Cytomegalovirus (CMV) - Prevention 

Preventing cytomegalovirus (CMV) 

It is not always possible to prevent a cytomegalovirus (CMV) infection, but you can take some steps to reduce the risk.

Most people do not need to worry about preventing CMV, as it often causes no symptoms. However, you should be more careful it you are at a risk of more serious problems.

Pregnant women, newborn babies, people receiving an organ transplant or people with a weakened immune system are at an increased risk of serious problems.

Good hygiene

Maintaining high levels of hygiene is a simple measure that may help prevent a CMV infection spreading. For example, always wash your hands with soap and warm water:

  • before preparing, serving or eating food
  • after going to the toilet
  • after changing a baby’s nappy
  • after you have come into contact with any bodily fluids, such as semen or urine

Clean any surfaces that have come into contact with any body fluids and wear disposable gloves while doing this.

Pregnant women

CMV infections are common in young children. If you are pregnant, you can reduce your risk of infection with some simple steps, such as:

  • wash your hands regularly using soap and hot water, particularly if you have been changing nappies, you work in a nursery or day-care centre
  • you should not kiss young children on the face – it is better to kiss them on the head or give them a hug
  • do not share food or eating utensils with young children, or drink from the same glass as them

These precautions are particularly important if you have a job that brings you into close contact with young children. In this case, you can have a blood test to find out whether you have previously been infected with CMV.

CMV is usually only dangerous to the baby if the pregnant mother has not previously had the infection at some point in her life.

Organ transplants

CMV used to be one of the main causes of illness and death during the first six months after having an organ transplant. However, antiviral medicines have proved very effective in preventing CMV infections in people who have received transplants.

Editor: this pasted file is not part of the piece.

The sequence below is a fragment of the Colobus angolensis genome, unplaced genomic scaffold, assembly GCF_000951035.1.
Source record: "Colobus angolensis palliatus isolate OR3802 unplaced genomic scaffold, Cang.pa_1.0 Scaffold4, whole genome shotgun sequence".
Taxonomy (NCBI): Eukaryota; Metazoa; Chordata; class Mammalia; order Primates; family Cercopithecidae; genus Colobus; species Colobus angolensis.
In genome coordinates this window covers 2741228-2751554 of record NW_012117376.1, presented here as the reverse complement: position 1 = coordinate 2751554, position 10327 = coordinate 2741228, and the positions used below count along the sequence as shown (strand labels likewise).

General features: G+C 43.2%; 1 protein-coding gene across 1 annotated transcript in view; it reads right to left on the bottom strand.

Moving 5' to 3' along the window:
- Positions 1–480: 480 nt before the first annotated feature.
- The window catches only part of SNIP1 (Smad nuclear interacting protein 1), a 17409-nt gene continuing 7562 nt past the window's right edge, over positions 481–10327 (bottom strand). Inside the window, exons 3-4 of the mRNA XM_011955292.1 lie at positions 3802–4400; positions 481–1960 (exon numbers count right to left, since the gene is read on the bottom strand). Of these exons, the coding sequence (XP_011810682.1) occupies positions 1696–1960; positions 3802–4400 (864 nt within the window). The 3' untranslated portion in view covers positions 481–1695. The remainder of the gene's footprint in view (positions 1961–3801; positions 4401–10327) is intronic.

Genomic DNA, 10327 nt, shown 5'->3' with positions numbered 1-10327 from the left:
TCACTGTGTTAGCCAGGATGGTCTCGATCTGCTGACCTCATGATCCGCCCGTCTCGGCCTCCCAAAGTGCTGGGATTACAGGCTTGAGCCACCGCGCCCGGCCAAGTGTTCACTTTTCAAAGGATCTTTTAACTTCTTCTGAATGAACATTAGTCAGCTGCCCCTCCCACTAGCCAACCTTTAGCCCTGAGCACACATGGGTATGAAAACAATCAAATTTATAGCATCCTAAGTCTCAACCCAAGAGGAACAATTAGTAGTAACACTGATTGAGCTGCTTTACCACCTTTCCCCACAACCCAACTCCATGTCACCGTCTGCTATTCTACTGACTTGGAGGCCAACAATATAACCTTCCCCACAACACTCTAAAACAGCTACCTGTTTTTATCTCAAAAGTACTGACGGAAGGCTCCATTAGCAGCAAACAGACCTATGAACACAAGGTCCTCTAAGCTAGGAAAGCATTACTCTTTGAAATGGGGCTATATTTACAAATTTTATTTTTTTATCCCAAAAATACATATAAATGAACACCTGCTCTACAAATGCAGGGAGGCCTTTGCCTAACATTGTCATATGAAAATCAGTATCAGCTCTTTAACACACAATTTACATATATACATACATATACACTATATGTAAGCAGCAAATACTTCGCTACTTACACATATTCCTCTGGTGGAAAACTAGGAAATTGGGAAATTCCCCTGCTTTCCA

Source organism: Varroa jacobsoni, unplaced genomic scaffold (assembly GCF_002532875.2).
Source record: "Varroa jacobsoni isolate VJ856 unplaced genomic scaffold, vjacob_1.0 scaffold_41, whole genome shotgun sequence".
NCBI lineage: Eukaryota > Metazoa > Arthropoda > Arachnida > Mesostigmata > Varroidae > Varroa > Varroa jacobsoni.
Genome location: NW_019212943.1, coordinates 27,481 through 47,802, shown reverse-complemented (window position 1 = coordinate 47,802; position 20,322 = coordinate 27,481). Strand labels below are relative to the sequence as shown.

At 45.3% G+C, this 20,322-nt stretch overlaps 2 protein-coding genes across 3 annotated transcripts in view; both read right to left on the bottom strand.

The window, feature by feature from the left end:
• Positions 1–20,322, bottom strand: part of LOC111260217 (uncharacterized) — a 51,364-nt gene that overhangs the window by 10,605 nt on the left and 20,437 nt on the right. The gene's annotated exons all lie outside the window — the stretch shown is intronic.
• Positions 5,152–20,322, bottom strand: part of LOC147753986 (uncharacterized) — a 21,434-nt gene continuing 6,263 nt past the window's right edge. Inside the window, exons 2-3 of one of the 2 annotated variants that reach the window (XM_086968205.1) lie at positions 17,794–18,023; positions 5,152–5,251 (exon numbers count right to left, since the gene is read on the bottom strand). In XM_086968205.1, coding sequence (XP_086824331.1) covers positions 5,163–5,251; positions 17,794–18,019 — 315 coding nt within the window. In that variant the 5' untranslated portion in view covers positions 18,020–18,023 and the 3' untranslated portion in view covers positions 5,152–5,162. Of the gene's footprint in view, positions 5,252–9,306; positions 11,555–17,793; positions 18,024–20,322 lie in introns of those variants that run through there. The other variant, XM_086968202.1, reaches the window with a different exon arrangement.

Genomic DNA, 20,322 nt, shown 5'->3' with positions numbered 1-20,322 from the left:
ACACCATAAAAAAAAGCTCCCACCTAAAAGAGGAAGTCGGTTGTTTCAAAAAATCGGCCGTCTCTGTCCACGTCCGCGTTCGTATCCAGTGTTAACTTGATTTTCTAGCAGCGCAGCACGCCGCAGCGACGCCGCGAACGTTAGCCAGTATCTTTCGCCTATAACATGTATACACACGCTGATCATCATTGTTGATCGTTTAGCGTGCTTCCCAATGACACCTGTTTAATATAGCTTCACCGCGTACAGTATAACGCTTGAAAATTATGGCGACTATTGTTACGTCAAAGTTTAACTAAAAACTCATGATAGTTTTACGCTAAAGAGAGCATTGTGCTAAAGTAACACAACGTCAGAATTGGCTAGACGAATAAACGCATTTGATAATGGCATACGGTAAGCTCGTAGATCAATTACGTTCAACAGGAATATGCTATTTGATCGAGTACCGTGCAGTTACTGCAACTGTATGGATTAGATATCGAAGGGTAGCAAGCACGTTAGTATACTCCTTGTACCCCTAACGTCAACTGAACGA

Therefore, it is likely that you will be given antiviral medicines to help prevent a CMV infection developing if you are having an organ transplant.

Weakened immune system 

You may have a weakened immune system if you have HIV or are undergoing chemotherapy to treat cancer. Your immune system is the body's natural defence system against infection and illness, if it is weakened, you will be more vulnerable to infections, including CMV.

As well as maintaining a high level of hygiene, you can help prevent infections developing by:

  • having daily showers or baths and washing your clothes, towels and bed linen regularly 
  • avoiding contact with people who have serious infections, such as chickenpox or flu
  • taking extra care not to cut or graze your skin – if you do, clean the area thoroughly with warm water, dry it and cover it with a sterile dressing
  • eating a healthy diet that includes lots of fresh fruit and vegetables
  • resting when you need to

Contact your GP if you are have a weakened immune system and you think you may have an infection, for example if you have a high temperature of 38oC (100.4oF) or above.

Read more about the side effects of chemotherapy and living with HIV.

Vaccination

Possible vaccinations for CMV are being researched. 

One possible vaccine is aimed at young women. The theory is that vaccinating women before they become pregnant could reduce the risk of congenital CMV.

Another possible vaccine is aimed at people having organ transplants. The aim is to prevent the donated organ causing a new CMV infection or reactivating an existing CMV infection in the person who receives the transplant.

Due to the stringent safety checks that all new medicines and vaccinations have to go through, it will be several years before routine vaccinations against CMV become available.


Page last reviewed: 07/11/2012

Next review due: 07/11/2014

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